• The Act unnecessarily duplicates existing legislation.
  • The Act would create a new Digital Safety Commission with overbroad powers to regulate nearly any person or entity operating a “social media service” in Canada.
  • The Act would empower judges to preemptively punish Canadians for speech crimes somebody “fears” they may commit.
  • The Act would raise the maximum penalty for advocating for genocide from five years in jail to life imprisonment.
  • The Act would empower the federal cabinet to censor speech by creating new regulations, without input from Parliament.
  • The Act would empower the Canadian Human Rights Commission to prosecute and punish offensive but non-criminal speech.
  • The Act would allow Canadians to file anonymous complaints against the speech of their fellow Canadians.

According to the JCCF, the Online Harms Act, by allowing “preemptive violations of personal liberty,” in effect makes it so that a complainant can assert to a provincial court that they “fear” someone “will promote genocide, hate or antisemitism.” 

As the JCCF explained, “If the judge believes that there are ‘reasonable grounds’ to justify the fear, the court can violate the liberty interests of the accused citizen by requiring her or him to do any or all of the following: 

  • wear an ankle bracelet (electronic monitoring device)
  • obey a curfew and stay at home, as determined by the judge
  • abstain from alcohol, drugs, or both
  • provide bodily substances (e.g. blood, urine) to confirm abstinence from drugs or alcohol
  • not communicate with certain designated persons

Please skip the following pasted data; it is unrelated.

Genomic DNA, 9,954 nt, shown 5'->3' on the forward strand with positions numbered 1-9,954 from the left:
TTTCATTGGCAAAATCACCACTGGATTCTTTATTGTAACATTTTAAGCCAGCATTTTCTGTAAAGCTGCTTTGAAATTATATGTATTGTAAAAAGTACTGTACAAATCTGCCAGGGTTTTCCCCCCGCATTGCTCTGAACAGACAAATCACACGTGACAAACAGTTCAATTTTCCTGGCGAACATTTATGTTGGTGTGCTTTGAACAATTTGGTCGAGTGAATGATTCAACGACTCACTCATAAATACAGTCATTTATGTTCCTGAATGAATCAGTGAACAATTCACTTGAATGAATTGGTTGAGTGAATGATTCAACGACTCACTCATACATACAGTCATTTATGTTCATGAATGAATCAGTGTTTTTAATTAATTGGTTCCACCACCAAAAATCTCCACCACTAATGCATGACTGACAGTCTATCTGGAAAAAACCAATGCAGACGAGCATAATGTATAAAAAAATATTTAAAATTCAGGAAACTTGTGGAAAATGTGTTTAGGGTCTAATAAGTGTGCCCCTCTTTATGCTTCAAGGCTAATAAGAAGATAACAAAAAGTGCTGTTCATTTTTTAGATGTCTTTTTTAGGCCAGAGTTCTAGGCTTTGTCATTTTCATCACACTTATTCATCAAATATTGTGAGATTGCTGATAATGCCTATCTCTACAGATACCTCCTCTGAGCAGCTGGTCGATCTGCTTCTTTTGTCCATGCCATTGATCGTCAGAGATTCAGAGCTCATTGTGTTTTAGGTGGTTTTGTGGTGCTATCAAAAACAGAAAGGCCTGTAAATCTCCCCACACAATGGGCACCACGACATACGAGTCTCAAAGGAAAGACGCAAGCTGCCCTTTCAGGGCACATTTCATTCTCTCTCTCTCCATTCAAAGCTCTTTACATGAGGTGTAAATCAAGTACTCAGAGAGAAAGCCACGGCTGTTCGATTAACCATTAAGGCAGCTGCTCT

• not go to certain places, as determined by the judge
  • surrender her or his legally owned and legally required firearms.”

The JCCF said that the “good intentions” of some parts of Bill C-63 should be “applauded,” noting that it is a “laudable goal to force online platforms to remove “revenge porn” and other non-consensual sharing of intimate images, content that bullies children, content that sexually victimizes children, content that encourages children to harm themselves, and content that incites violence, terrorism or hatred.” 

However, according to the JCCF, the Online Harms Act unnecessarily duplicates laws already in the Criminal Code that deal with child pornography and “incitement of hatred towards a group,” explaining that “good intentions do not justify passing additional laws that duplicate what is already prohibited by Canada’s Criminal Code.”

“Additional laws that duplicate existing laws are a poor substitute for good law enforcement,” stated the JCCF.  

JCCF launches petition calling on Trudeau to ‘stop’ its Online Harms Act  

The Online Harms Act will also amend Canada’s Human Rights Act to put back in place a hate speech provision, specifically, Section 13 of the Act, that the previous Conservative government under Stephen Harper had repealed in 2013 after it was found to have violated one’s freedom of expression.  

To pushback against the Online Harms Act, the JCCF has created a petition that calls upon “Minister of Justice and Attorney General of Canada Arif Virani, and all Parliamentarians, to stop the Online Harms Act.”

The petition, which can be signed here, notes that “No Canadian should face life imprisonment for their expression.”